Chicago: Pay More Money, Fix No Problems
Mar. 21, 2016 (Mimesis Law) — The economic impact of Chicago’s police misconduct has been revealed. Over twelve years, the city has paid out over six hundred million dollars in settlement fees to victims of Chicago police misconduct. The problem is that money doesn’t buy happiness, or bring accountability, and no one associated with the legal system sees this as a problem.
[Chicago] has paid a staggering sum — about $662 million — on police misconduct since 2004, including judgments, settlements and outside legal fees, according to city records. The payouts, for everything from petty harassment to police torture, have brought more financial misery to a city already drowning in billions of dollars of pension debt.
Why pay out that much money to the families and victims of the Windy City’s numerous cases of police misconduct? Why not simply call for the termination of those who committed these offenses so the well-meaning Chicago citizen doesn’t have to foot the bill? Alderman Howard Brookins, Jr., has one explanation. Paying out money means you’re seen as pro-cop and anti-crime.
Alderman Howard Brookins Jr., who’s required to approve settlements exceeding $100,000 as part of his city council duties, offers one explanation. “If you were seen going after police, you were seen as being for crime,” he says. “It’s a whole culture of not wanting to step on their toes. … Nothing happened to the police officers even after they got a big judgment against them so it appeared to be like Monopoly money.
That “monopoly money” doesn’t satisfy those who lost family members to Chicago’s adherence to the First Rule of Policing. To those who lost a loved one to errant bullets from a cop gun, or suffered the adverse consequences, the seven figure “settlements” amount to empty promises and “hush money.”
Martinez Sutton says the $4.5 million settlement his family received in the death of his 22-year-old sister, Rekia Boyd, “seems almost like hush money.”
For four years, Sutton has been agitating for the dismissal of Detective Dante Servin, who was off-duty when he shot Boyd in the head…
“It’s a slap in the face to me,” Sutton says. “You can give me money but you still can’t get rid of this officer? It’s not hate against the police department. It’s hold accountable whoever commits the crimes. “
Accountability is what the public wants, not money. That’s become apparent with the ousting of Anita Alvarez from the Cook County District Attorney’s office, at least in the Chicagoland area. Still, the people who suffer from the misdeeds those holding a badge, gun, and a license to kill don’t see how money in their bank accounts will make up for the loss of a life. Just ask Eric Caine, who profited to the tune of $10 million and still doesn’t see any closure for the misdeeds Chicago’s police threw his way.
For decades, [Caine] maintained he didn’t brutally kill an elderly couple. The police, he said, beat him into a false confession. Locked up at age 20, he was freed at 46, bewildered by a world he no longer recognized. Caine ultimately was declared innocent, sued the city and settled for $10 million. But victory brought little peace to his troubled mind.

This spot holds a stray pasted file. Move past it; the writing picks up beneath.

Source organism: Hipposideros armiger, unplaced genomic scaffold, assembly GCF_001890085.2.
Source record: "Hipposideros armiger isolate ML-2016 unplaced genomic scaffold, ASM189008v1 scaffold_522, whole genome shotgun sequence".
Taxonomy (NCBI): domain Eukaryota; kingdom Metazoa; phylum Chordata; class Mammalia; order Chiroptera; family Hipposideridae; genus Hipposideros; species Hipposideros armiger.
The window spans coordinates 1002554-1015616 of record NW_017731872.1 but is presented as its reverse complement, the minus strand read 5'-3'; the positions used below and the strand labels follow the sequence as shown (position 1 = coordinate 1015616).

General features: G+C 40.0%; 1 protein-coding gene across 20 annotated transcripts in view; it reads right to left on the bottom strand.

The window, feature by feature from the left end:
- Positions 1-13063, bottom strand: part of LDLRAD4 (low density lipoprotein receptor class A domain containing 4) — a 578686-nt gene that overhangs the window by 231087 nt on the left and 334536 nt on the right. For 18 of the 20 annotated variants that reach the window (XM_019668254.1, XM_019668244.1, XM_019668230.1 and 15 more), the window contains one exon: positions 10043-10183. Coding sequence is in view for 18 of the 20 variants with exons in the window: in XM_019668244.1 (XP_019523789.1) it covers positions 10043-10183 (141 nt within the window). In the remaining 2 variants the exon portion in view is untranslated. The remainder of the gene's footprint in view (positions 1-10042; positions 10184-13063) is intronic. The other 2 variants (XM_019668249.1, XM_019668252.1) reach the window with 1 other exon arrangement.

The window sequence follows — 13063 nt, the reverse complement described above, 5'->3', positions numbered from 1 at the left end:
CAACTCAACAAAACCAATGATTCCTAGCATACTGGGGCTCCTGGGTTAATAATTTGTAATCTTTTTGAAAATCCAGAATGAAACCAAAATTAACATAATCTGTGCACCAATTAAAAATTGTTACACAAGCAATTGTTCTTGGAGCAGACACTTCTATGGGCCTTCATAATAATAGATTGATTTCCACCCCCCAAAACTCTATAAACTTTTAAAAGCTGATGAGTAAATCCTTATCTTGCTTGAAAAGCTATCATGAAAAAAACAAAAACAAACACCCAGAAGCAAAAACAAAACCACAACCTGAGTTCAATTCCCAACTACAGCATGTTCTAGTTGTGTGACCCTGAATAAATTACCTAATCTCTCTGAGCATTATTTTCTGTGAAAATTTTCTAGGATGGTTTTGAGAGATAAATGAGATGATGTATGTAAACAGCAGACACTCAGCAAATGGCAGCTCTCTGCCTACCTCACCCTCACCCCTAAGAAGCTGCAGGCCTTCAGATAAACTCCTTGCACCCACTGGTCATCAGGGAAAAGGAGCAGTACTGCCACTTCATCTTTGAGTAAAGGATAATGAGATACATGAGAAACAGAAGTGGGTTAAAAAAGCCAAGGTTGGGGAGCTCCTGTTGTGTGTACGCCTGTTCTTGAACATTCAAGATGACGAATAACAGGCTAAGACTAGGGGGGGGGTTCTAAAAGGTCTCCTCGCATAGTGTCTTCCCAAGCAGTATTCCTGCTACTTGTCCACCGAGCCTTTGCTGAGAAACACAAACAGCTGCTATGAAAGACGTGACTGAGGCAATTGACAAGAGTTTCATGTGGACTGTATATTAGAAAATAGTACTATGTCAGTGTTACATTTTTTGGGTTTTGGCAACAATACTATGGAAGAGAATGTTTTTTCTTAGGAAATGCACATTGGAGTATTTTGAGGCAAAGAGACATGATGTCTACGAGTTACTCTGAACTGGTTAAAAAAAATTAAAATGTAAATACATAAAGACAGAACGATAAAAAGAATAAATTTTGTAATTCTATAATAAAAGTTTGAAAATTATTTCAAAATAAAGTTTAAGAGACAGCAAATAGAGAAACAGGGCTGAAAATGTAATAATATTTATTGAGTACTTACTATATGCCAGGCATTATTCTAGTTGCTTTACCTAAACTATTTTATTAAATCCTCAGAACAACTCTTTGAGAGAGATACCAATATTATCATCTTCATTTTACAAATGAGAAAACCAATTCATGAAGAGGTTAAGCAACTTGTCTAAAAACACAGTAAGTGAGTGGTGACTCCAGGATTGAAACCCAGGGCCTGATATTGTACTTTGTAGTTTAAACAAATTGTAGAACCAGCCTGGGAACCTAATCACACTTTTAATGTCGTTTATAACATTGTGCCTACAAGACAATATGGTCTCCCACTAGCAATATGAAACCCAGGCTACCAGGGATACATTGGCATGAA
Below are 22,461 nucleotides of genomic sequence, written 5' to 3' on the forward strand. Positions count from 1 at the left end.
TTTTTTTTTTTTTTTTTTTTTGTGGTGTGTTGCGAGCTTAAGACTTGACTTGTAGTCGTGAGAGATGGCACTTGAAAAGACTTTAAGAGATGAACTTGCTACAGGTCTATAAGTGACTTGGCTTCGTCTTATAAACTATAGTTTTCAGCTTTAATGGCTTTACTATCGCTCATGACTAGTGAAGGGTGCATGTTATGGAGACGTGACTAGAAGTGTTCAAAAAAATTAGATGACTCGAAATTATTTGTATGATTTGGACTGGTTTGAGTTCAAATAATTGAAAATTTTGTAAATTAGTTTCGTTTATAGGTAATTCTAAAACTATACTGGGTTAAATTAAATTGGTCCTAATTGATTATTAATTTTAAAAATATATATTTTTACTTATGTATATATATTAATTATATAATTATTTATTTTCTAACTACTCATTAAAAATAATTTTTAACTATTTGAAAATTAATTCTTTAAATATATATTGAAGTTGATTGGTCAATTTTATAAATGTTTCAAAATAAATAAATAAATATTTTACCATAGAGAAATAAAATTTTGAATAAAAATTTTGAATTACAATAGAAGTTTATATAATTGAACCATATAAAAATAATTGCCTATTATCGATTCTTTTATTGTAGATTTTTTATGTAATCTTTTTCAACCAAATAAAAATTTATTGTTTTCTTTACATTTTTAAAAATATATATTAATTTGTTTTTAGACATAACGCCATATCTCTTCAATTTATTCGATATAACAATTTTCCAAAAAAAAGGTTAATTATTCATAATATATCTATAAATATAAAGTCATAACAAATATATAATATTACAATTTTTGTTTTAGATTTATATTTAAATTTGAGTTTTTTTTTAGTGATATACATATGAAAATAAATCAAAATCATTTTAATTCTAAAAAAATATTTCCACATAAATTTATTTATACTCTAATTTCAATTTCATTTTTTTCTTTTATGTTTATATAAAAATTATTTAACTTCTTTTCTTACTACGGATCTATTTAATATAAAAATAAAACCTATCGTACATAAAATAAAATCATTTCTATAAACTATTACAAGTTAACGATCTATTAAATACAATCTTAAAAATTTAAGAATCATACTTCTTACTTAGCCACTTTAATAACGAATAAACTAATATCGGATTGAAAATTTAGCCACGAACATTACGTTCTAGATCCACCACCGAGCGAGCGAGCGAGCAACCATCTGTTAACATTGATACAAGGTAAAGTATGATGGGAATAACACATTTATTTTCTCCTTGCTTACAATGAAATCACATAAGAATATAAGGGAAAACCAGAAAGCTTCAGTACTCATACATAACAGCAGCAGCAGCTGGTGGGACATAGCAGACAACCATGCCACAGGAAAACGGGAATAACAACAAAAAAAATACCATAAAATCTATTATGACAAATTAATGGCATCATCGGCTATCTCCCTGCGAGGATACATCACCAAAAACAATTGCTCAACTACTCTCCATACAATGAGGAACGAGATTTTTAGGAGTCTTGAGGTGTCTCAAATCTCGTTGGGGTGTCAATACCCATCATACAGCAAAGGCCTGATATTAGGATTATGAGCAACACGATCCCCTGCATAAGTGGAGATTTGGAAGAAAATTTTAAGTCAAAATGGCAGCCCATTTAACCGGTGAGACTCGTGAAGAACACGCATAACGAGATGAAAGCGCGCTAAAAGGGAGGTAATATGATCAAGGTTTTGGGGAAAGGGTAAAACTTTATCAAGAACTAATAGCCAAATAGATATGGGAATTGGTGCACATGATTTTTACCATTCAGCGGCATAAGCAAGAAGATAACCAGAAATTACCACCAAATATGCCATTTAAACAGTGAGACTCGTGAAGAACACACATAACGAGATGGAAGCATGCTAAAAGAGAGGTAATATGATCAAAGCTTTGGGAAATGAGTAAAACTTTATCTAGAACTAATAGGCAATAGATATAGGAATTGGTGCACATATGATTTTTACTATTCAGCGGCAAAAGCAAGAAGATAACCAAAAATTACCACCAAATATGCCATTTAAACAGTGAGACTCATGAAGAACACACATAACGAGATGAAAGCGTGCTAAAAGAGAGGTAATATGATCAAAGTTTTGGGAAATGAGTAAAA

“They wouldn’t give anybody that large amount of money if they didn’t believe that person was wronged,” he says. “But I also look at it as a way for them to just want me to go away. … Nobody cares if I live or die. I’m a shell of a human being.”
But the system isn’t designed for the equitable approach that would give people like Caine the peace of mind that tells him he’s a human being. It’s designed to make sure the police, with rights possessed far beyond the civilian, don’t reach that accountability process. It’s designed to bring the aggrieved money, and those who work with persons affected by Chicago police misconduct can’t seem to see the forest for the trees.
Lawyer Jon Loevy noticed the same unsettling pattern while winning more than a dozen seven-figure misconduct verdicts over the last decade. Jurors, he says, concluded “police did reprehensible things” — including framing people, shooting them without justification and planting evidence — but he knows of no case where those officers were punished…
Torreya Hamilton represented a biracial 14-year-old who’d recently moved into a predominantly white neighborhood. A group of officers who lived nearby harassed him, she says, handcuffing him without reason, conducting surveillance on him and his house…
Hamilton sued, claiming illegal detention, and proposed settling for $75,000, including legal fees….By the time the case was over, several lawyers were involved on the teen’s behalf. The settlement was almost $530,000, most going to the lawyers. (Emphasis added)
It’s not that lawyers shouldn’t be paid for the work they do. The lesson from Chicago is the system that holds police accountable is viewed from the public’s eye as one that allows the litigator to profit, the police officer to keep their job, and the average joe tossed against a wall over a suspected dime bag of pot absent real change.
We’ve all been complicit in this, as much as we’d like to think otherwise. We’re focused on giving those wronged money, when what they want is accountability. Nothing less than a complete paradigm shift in the criminal justice world will accomplish that, and for the time being Chicago doesn’t seem ready to go there.
Meanwhile, people like Eric Caine and Martinez Sutton suffer from our broken system’s public perception. We won’t address equity, and that failure doesn’t address the basic flaws criminal justice reform requires.